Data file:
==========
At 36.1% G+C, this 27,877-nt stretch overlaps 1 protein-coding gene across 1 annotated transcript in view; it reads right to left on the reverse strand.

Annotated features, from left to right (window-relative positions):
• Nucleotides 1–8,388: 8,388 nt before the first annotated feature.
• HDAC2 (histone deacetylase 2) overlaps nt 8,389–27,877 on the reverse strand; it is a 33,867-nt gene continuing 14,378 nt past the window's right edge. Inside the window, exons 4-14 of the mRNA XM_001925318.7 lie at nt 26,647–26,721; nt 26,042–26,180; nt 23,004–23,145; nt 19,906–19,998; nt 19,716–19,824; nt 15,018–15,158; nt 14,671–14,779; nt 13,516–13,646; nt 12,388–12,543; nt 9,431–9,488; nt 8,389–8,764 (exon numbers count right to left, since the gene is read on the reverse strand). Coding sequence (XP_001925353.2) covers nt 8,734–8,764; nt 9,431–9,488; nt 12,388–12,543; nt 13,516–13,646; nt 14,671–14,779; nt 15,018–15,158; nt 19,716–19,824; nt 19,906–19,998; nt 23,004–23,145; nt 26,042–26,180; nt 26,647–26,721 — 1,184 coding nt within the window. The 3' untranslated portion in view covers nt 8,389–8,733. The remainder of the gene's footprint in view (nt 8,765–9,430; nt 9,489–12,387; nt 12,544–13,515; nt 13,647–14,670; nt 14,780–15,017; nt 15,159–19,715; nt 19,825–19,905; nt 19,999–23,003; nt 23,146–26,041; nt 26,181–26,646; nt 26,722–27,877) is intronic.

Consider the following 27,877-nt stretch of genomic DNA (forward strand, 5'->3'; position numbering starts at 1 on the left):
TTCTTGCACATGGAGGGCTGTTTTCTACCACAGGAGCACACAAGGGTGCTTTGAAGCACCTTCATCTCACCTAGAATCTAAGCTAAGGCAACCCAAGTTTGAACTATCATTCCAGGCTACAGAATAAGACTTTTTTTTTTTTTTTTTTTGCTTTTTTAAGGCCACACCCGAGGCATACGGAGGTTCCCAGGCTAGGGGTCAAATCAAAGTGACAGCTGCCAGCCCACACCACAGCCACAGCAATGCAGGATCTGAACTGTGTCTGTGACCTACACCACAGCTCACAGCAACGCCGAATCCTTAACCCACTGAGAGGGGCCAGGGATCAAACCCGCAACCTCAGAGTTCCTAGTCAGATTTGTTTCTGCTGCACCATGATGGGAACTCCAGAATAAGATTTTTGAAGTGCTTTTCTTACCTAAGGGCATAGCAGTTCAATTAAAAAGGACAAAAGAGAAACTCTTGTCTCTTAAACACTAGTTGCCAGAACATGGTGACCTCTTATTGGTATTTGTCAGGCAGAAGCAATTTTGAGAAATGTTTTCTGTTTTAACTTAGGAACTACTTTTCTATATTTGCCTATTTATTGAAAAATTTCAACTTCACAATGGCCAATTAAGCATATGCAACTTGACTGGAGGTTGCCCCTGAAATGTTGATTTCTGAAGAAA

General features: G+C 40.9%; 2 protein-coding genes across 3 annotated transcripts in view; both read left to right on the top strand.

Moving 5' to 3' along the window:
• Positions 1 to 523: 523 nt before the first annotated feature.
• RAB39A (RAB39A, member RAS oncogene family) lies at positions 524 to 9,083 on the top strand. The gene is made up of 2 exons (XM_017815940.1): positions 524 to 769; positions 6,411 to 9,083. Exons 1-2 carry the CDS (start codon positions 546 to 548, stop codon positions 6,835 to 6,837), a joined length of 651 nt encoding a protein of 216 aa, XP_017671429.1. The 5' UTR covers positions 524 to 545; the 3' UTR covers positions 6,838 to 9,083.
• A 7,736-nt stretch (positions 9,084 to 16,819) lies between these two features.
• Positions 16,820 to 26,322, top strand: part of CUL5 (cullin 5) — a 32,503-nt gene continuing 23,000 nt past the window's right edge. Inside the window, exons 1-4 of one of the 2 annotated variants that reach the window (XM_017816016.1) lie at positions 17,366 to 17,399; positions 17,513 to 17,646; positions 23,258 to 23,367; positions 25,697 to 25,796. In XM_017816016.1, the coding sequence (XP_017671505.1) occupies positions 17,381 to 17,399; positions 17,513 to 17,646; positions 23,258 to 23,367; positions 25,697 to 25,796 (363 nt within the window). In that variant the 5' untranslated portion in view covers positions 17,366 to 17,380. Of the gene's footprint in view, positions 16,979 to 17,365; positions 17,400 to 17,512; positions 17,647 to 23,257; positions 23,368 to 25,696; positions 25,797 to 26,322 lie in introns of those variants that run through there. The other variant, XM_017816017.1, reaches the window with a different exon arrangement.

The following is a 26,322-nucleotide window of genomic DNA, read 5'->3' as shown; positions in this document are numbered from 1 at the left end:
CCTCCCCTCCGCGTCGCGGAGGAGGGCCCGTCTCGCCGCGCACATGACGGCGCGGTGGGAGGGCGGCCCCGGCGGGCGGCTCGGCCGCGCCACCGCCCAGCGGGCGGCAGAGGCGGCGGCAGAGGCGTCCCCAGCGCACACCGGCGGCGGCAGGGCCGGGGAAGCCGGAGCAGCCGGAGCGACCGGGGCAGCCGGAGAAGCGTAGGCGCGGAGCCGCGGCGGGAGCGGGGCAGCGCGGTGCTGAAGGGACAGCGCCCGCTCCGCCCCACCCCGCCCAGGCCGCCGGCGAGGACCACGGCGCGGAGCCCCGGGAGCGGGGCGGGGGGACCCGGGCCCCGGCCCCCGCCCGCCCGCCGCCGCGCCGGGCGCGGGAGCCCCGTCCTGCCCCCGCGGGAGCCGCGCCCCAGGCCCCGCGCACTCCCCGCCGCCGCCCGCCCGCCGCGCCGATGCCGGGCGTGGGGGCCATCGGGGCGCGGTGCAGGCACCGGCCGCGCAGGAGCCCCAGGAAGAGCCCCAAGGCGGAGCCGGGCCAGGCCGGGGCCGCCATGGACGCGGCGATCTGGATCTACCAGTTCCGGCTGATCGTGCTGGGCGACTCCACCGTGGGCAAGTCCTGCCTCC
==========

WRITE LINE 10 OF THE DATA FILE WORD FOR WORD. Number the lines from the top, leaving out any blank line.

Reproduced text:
• RAB39A (RAB39A, member RAS oncogene family) lies at positions 524 to 9,083 on the top strand. The gene is made up of 2 exons (XM_017815940.1): positions 524 to 769; positions 6,411 to 9,083. Exons 1-2 carry the CDS (start codon positions 546 to 548, stop codon positions 6,835 to 6,837), a joined length of 651 nt encoding a protein of 216 aa, XP_017671429.1. The 5' UTR covers positions 524 to 545; the 3' UTR covers positions 6,838 to 9,083.